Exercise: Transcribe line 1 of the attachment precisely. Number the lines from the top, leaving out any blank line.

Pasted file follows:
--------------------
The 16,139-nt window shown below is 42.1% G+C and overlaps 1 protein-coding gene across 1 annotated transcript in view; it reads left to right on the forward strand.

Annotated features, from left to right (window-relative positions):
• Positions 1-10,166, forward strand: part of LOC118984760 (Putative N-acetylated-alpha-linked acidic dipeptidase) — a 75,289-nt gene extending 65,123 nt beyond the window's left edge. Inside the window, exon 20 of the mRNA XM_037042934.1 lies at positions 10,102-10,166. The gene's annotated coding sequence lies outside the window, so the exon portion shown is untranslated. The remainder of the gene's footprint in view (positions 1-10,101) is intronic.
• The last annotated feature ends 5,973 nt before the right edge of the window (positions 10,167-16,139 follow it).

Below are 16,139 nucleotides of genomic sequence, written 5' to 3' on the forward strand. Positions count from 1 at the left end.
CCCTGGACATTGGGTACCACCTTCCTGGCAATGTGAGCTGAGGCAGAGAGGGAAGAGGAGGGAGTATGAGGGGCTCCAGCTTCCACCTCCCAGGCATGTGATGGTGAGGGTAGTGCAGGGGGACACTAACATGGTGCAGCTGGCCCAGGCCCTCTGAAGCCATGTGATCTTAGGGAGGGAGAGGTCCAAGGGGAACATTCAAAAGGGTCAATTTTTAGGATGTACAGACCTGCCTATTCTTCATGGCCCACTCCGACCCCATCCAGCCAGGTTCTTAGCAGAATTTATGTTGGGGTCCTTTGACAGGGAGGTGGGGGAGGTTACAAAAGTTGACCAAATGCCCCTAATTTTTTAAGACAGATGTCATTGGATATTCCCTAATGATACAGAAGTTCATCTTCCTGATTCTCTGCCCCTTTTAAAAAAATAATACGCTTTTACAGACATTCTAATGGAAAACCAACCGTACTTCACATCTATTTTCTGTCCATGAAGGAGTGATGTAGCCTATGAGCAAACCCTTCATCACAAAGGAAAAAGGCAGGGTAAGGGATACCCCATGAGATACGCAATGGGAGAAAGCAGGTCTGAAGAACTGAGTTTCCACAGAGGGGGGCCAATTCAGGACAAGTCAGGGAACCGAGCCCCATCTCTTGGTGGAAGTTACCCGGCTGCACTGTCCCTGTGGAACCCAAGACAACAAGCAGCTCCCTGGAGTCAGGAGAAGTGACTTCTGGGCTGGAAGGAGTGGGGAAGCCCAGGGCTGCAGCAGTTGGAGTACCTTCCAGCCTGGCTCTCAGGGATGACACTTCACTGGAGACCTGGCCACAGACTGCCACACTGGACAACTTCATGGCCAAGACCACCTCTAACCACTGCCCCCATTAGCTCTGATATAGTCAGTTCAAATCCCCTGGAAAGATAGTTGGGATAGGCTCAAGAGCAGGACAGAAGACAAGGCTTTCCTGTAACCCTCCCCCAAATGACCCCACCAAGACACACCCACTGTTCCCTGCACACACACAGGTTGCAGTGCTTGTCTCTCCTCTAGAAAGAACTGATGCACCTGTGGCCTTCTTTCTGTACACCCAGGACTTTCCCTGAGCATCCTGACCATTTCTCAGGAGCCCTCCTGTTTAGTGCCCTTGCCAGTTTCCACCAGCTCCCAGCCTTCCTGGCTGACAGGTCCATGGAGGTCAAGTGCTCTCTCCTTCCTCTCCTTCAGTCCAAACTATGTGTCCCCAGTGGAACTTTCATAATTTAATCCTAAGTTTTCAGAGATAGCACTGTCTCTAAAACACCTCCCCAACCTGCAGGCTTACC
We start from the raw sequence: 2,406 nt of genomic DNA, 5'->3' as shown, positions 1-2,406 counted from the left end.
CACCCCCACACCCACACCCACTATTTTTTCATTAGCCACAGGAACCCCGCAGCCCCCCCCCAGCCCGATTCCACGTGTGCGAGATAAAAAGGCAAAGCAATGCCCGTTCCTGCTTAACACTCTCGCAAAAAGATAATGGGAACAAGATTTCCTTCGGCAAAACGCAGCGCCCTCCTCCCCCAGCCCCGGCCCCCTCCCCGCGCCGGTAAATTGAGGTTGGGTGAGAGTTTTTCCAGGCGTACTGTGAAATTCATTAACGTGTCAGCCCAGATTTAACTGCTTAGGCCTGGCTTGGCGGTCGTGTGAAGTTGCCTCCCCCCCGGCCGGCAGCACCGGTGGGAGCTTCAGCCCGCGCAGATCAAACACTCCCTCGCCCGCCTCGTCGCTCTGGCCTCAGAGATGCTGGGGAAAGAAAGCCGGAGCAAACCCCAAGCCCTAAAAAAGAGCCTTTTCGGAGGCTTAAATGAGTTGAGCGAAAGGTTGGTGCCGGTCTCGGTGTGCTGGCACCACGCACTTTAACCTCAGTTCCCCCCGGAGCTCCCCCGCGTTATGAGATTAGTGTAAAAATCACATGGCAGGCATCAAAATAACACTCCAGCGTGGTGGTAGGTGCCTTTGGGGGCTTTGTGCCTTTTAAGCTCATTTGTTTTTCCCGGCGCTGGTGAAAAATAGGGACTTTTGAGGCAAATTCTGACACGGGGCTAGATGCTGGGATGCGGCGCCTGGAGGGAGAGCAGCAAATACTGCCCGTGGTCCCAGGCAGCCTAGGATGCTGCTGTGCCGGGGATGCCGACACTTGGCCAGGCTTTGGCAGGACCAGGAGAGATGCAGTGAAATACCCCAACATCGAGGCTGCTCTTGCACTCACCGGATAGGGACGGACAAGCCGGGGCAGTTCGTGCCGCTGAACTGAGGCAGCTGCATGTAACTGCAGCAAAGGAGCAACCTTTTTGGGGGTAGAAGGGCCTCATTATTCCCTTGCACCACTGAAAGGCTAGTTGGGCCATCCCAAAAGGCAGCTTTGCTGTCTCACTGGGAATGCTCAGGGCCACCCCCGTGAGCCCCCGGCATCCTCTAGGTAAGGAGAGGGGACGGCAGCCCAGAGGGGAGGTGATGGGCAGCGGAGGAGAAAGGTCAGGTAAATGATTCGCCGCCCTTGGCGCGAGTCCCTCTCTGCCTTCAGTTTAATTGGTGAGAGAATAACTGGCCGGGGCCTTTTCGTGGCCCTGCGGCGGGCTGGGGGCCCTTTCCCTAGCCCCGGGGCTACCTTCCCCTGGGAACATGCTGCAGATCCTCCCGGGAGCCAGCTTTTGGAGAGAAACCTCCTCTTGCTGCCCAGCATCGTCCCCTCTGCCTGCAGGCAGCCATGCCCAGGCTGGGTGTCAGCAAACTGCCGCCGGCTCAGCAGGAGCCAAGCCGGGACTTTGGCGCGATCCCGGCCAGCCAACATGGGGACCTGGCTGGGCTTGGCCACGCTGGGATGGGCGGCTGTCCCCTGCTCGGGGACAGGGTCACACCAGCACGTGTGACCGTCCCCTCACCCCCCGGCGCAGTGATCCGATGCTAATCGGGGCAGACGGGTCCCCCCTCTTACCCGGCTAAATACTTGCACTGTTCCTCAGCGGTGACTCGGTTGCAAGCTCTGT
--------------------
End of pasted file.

The 16,139-nt window shown below is 42.1% G+C and overlaps 1 protein-coding gene across 1 annotated transcript in view; it reads left to right on the forward strand.